Gourmet’s Famine Is Library’s Feast

The Premiere Issue Of Gourmet Magazine, January 1941.

When publisher Conde Nast sliced Gourmet Magazine from its line-up in October 2009, foodies nationwide mourned the passing of a culinary standby. The cooking bible had been published for nearly 70 years, providing inspiration to professional chefs, amateur cooks, and readers who didn’t know Escoffier from Le Creuset, but took a pornographic delight in superbly styled, sensual shots of sinfully rich repasts. But at least one librarian saw the magazine’s starvation as a chance to pluck a prize plum.

A Selection Of Sinful Sweets Gourmet Style.

Marvin J. Taylor, director of New York University’s Fales Library, told the New York Times he “got on the horn immediately” when he heard that Gourmet Magazine’s gravy train was out of steam. Taylor knew that the publication’s library of cookbooks would be ripe for the picking. And even if the magazine was toast, the remaining crumbs could beef up his mushrooming Food and Cookery Collection.

Fales Library Director, Marvin J. Taylor.
(Photo by Don Hogan Charles for The New York Times.)

Cookbook author Rozanne Gold helped Taylor turn Gourmet’s lemons into lemonade with a donation of $14,000 to the Fales Library. This tasty sum secured the publication’s smorgasbord of 3,500 cookbooks, a collection comprising the creme de la creme of the culinary community. The new acquistion “really represents what the editors saw as the best of the best,” said a satiated Mr. Taylor.

A First Edition Of The James Beard Cookbook. (1959)
The Food and Cookery Collection is a rapidly expanding library of over 20,000 volumes, including the personal libraries of the father of American gourmet cooking, James Beard, and Cecily Brownstone, Associated Press Food Editor from 1947 to 1986. The collection documents the the history of American cooking, with an emphasis on the 20th Century.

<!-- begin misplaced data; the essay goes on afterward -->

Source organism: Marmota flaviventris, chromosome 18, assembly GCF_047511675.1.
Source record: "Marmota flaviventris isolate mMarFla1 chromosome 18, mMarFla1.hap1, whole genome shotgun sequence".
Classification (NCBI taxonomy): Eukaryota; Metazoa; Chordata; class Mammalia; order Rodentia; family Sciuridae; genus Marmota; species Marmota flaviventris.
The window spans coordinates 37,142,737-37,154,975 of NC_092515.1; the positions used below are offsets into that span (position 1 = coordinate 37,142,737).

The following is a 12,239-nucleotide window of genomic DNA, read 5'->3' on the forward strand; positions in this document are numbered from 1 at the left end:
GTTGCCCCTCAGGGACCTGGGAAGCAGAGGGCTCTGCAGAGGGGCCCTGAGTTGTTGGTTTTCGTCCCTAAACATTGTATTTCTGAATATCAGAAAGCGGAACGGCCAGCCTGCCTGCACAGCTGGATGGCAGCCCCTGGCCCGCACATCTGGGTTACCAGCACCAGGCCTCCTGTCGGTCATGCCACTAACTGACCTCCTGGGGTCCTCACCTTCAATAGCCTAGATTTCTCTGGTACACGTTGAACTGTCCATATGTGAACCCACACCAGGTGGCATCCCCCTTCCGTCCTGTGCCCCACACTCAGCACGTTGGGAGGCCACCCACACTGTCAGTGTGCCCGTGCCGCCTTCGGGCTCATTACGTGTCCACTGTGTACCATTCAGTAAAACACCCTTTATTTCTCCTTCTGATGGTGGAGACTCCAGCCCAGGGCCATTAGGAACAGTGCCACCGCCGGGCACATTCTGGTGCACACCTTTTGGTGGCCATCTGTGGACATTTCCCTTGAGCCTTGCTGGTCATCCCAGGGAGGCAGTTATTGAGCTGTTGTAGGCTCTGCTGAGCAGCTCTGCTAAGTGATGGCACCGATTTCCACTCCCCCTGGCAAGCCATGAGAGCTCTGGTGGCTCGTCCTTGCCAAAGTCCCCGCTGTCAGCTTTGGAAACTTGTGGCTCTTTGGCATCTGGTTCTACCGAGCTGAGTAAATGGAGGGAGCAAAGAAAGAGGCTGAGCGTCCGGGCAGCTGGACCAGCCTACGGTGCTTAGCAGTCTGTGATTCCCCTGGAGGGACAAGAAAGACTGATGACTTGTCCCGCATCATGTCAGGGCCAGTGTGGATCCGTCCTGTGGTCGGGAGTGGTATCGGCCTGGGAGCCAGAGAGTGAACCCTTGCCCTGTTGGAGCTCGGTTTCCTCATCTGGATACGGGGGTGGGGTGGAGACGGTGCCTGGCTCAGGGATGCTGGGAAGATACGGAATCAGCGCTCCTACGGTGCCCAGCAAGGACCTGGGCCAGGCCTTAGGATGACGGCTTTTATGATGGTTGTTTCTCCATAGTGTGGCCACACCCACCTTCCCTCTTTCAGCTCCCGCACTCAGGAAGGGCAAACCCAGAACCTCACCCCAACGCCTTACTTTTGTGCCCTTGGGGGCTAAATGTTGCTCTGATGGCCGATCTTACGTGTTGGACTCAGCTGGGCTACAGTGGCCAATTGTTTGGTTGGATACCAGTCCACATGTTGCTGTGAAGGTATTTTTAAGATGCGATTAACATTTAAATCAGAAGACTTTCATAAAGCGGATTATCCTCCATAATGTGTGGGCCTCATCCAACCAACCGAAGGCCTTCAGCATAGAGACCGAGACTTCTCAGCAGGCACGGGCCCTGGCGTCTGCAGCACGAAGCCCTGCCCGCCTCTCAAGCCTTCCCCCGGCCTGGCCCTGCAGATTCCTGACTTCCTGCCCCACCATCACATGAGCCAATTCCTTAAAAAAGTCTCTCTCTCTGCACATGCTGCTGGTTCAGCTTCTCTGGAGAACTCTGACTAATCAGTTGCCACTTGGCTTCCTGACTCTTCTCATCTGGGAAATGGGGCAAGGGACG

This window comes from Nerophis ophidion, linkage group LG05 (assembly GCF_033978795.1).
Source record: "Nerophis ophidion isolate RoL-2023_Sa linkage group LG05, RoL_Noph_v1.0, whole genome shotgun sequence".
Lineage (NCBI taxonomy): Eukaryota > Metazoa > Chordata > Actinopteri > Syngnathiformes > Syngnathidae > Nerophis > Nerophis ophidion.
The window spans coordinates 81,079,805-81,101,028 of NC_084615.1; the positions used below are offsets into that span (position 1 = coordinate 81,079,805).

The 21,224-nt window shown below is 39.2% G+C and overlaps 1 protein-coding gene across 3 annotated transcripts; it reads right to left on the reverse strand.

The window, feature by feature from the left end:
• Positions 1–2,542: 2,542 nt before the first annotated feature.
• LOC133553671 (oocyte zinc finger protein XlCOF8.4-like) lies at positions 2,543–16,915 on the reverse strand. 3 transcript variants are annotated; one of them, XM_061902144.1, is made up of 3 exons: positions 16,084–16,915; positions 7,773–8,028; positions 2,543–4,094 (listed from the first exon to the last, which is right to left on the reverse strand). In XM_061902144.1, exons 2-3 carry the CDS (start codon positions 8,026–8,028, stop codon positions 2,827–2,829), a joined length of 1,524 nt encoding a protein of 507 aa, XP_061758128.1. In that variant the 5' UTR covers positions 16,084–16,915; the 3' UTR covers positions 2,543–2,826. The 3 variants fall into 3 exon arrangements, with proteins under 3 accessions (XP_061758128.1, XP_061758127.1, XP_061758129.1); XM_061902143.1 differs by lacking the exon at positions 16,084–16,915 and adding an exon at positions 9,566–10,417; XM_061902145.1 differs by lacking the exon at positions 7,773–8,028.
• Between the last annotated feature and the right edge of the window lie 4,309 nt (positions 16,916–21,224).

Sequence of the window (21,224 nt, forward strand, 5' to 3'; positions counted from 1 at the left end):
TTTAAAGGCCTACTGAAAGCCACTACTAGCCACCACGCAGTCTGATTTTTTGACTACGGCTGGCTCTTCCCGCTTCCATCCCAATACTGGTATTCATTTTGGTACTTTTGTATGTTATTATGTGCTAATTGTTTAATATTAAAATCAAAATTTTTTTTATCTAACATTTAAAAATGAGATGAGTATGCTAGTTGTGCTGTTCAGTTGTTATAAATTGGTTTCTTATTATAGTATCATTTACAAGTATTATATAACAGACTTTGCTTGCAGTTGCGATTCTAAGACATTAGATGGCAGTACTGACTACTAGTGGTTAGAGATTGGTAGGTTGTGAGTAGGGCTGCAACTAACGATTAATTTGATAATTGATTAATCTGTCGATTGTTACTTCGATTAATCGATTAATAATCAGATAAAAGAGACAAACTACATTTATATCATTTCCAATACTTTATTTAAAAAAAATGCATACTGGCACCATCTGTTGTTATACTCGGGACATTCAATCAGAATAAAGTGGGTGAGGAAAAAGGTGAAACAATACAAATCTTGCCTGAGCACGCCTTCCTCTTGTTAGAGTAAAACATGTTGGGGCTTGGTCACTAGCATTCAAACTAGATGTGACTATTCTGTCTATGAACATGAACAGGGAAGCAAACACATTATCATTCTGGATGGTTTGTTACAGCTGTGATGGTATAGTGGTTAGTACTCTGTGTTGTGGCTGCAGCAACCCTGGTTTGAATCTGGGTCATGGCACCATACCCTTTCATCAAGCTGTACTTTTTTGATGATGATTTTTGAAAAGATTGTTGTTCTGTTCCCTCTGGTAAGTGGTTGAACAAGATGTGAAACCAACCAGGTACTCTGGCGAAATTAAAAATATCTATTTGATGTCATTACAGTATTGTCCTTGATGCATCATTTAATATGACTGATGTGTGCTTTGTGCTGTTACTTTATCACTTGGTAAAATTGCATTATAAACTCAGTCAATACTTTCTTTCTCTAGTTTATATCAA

Celebrated chef Mario Batali has promised to donate his personal papers to the library. “I would give them anything they want,” he said. Batali adds that the collection “matters because some of the most intimate and essential details of a society are made up of its attitudes about subsistence, luxury, taboo and knowledge all relating to its food experience.”

Donations like Batali’s will enrich The Food and Cookery Collection’s growing archive of recipes, menus, pamphlets and other ephemera. Mr. Taylor is especially proud of the acquisition of 5,ooo pamphlets form the estate of Ms. Brownstone, including such gems as a government issued directive on cooking with wartime rations, and a State of Louisiana publication detailing the nutritive value of the nutria, an apparently tasty local variety of water rat.

The Joy of Cooking Meets The Joy Of Sex In The Fales Library Food and Cookery Collection.
(Photo By Don Hogan Charles For The New York Times.)

The cookbooks from the Gourmet Magazine collection will add more spice to a collection that serves up a record of American cookery from soup to nuts. Carol Mandel, Dean of Libraries and Archives for New York University, is convinced of the special collection’s importance: “There’s almost no topic that can’t be illuminated by studying food as a historical record.” And the proof in that pudding is provided by one of the more unusual volumes in the collection, a relic of the sinful ’70’s entitled Cooking for Orgies and Other Large Parties.